In traditional Chinese medicine and macrobiotics, leek is considered a warming food.
Leek is an important ally of the digestive system as it helps the digestive process, thanks to the presence of essential oils that stimulate the secretion of gastric juices. In addition, it has interesting carminative properties that reduce intestinal gas, useful in case of abdominal bloating and areophagy.
Leeks also have an antiseptic action on the digestive system, which make them useful even in case of intestinal inflammation, due to food poisoning but also for viral causes. Finally, it is recommended for those suffering from constipation: water and fiber make it a light laxative, also valuable against hemorrhoids.
As in the case of garlic and onion, leek contains allicin, a chemical that has an antibiotic effect. In this sense it is particularly useful in case of rheumatism, arthritis and gout, but also for colds or flu states, for which it is also useful the content of vitamin C, which strengthens the immune system.
Furthermore, among the properties of leek it is important to underline also the detoxifying and diuretic ones. In this case, we must thank the rich content of potassium and the reduced sodium content which, so proportionate, promote the secretion of liquids in the body and the elimination of toxic substances by means of the kidneys. Highly recommended, therefore, for those with kidney problems and against water retention.
Furthermore, thanks to the supply of potassium, leeks are also beneficial for the cardiovascular system since they contribute to a correct regulation of blood pressure and have the ability to lower the blood levels of bad cholesterol, thus preventing cardiovascular diseases.
Finally, the antioxidants present contrast free radicals and cellular aging.
Beyond the calorie content, the diuretic effect and the detoxifying properties, leek is suggested in slimming diets because it is a food with a good satiating effect. Equally known are the aphrodisiac properties and to reconcile sleep, as well as to keep the throat and vocal cords healthy. The richness in minerals and vitamins, then, make leek an excellent tonic, in case of chronic convalescence or weakness and tiredness.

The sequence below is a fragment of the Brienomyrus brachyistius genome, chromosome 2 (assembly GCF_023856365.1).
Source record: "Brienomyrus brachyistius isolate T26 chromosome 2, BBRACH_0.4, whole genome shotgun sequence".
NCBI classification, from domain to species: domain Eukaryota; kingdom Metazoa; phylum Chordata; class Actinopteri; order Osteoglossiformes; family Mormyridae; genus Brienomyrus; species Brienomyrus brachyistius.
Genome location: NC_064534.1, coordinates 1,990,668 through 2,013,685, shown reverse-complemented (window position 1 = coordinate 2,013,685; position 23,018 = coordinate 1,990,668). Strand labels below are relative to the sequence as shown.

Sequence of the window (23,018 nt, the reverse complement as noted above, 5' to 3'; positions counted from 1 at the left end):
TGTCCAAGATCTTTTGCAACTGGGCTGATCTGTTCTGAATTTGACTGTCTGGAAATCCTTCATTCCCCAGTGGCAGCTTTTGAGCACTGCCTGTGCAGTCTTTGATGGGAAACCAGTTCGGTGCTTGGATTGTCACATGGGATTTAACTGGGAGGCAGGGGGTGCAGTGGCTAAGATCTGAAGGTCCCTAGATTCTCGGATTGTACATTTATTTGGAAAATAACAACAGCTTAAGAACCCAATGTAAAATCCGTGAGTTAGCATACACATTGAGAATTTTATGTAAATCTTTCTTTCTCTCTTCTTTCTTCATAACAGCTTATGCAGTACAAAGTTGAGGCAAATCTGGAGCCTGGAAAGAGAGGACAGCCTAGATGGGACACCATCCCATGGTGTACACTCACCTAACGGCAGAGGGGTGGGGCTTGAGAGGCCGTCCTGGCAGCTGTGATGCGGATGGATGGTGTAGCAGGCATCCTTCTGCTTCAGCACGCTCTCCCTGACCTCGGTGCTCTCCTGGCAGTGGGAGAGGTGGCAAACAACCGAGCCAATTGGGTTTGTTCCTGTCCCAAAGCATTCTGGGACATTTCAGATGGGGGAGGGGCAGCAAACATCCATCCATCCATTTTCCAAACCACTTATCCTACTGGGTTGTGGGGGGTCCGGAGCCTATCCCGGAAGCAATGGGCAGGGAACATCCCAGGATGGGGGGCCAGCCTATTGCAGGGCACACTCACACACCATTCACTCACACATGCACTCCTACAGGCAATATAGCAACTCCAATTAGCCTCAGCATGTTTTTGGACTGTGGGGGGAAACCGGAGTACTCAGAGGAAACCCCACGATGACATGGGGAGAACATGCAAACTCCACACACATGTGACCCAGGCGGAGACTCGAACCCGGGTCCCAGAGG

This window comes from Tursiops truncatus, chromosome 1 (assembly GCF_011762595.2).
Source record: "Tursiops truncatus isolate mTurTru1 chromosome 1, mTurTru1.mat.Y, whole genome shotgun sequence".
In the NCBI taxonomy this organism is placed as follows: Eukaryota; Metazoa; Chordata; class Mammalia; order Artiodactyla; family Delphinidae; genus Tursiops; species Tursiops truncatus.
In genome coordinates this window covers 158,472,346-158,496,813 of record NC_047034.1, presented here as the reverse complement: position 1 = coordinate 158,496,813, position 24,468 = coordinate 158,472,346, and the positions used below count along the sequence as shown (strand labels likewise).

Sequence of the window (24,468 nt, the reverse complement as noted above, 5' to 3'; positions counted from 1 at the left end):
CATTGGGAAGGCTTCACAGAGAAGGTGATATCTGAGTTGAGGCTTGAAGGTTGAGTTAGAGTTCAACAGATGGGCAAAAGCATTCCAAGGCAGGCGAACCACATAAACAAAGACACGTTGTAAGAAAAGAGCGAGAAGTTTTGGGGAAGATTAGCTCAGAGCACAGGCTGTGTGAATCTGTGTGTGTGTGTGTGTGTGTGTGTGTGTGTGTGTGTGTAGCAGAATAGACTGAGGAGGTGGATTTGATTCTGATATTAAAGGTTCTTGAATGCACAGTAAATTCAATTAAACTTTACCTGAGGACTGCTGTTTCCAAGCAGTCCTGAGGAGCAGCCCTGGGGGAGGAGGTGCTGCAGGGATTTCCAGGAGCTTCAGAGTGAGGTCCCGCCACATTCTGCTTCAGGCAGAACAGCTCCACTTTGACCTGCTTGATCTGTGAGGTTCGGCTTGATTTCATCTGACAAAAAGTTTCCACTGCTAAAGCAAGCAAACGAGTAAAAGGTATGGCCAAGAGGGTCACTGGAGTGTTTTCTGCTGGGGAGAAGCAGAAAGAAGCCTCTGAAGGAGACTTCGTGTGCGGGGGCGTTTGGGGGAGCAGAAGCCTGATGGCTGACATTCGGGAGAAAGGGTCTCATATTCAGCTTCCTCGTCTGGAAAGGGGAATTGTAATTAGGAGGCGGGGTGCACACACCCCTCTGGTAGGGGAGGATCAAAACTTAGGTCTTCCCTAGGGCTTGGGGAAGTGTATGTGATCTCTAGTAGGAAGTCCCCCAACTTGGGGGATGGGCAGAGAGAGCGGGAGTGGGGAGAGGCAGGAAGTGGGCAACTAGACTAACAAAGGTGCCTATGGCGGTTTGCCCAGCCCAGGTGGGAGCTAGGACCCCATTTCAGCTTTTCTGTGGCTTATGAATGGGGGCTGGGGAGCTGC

As for any contraindications, please note that it does not present any particular ones, except for specific intolerances or allergy to allicin. It is recommended to limit its use in case of low blood pressure, urinary incontinence, nickel allergy, instead, recommended in pregnancy due to folic acid, but paying attention to wash it carefully and consume it cooked, always referring to the indications of your doctor .

Preparations –
The leek must be purchased or harvested whole, including the roots, with the stem straight, white, firm and smooth. The tense leaves, thick and crispy even to the touch. In this way we can recognize a fresh vegetable, to be purchased and stored in the refrigerator, in the vegetable compartment and with the tops of the covered leaves, only if in these conditions it can last a long time. Finally, it is a good habit to avoid cooking the leek and keep the leek, even in the refrigerator, since it oxidizes very quickly and becomes toxic.
Leek can be eaten both raw and cooked, and both the white and the green part can be used. Often the white one is served raw in pinzimonio or to enrich salads, but it can also be used to prepare stews, side dishes with cooked vegetables, minestrone, velvety, patties or omelettes according to the season.
The flavor of the white part is very reminiscent of that of garlic or onion, so leek can be used as a substitute for all those preparations that use it: the result is however a more delicate aroma, given that leek is less strong and intense. The green part, on the other hand, has a more bitter taste and is used for the preparation of sauces, soups and pies.

Guido Bissanti

Warning: The information shown is not medical advice and may not be accurate. The contents are for illustrative purposes only and do not replace medical advice.